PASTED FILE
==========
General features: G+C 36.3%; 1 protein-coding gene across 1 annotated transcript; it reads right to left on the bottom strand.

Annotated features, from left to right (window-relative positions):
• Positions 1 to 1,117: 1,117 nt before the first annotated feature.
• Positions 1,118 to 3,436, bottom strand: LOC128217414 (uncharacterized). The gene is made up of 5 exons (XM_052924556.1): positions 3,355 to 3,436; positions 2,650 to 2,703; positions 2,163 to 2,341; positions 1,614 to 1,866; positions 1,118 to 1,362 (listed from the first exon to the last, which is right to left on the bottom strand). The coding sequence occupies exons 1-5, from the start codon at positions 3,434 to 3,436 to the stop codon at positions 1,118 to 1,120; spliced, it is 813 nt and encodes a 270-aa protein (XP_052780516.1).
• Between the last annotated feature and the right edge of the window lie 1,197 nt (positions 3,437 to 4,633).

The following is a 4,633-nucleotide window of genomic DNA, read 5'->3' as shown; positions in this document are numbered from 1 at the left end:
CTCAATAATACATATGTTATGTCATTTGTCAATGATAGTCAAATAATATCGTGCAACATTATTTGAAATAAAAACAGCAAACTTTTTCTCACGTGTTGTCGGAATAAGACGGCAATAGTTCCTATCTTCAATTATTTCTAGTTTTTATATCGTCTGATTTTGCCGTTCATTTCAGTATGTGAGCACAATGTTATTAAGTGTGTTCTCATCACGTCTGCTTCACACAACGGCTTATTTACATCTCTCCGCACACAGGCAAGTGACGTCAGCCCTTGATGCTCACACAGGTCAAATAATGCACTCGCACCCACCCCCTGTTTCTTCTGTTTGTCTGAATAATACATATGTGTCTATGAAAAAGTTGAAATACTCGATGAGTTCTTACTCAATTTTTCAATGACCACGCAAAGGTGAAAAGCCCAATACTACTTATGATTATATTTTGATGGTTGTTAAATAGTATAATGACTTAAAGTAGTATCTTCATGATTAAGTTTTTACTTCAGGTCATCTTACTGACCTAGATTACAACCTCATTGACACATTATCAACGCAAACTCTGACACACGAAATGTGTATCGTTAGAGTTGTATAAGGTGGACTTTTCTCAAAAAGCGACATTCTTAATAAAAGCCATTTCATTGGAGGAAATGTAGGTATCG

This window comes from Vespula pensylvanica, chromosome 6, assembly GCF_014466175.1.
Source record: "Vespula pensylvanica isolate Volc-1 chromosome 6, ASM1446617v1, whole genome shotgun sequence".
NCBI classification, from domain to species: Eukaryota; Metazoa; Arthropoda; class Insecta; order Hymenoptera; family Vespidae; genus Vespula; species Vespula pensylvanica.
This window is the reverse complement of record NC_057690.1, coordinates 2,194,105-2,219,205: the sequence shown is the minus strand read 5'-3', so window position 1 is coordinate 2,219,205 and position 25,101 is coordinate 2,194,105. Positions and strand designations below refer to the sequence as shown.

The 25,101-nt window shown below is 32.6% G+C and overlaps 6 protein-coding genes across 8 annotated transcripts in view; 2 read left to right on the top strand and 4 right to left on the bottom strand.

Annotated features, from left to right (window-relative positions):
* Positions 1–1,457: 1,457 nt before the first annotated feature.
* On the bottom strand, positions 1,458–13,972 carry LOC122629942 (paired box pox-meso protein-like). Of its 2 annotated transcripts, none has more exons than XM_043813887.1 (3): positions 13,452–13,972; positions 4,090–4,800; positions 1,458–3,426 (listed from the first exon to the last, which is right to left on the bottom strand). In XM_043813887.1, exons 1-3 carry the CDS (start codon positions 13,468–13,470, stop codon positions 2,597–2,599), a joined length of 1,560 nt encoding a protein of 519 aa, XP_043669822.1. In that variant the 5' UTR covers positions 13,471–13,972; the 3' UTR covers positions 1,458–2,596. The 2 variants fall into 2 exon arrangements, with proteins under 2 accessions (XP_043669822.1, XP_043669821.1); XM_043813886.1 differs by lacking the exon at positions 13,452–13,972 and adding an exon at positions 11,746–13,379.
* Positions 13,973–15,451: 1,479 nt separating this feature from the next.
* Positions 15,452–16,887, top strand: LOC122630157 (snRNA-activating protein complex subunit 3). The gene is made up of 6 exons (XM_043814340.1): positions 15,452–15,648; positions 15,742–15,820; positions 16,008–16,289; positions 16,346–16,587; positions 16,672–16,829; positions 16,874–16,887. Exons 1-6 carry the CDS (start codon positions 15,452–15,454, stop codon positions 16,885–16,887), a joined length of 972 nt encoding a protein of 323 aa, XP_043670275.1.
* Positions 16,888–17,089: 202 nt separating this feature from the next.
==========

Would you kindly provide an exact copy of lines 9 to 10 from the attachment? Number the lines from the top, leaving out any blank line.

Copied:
Source record: "Vespula pensylvanica isolate Volc-1 chromosome 6, ASM1446617v1, whole genome shotgun sequence".
NCBI classification, from domain to species: Eukaryota; Metazoa; Arthropoda; class Insecta; order Hymenoptera; family Vespidae; genus Vespula; species Vespula pensylvanica.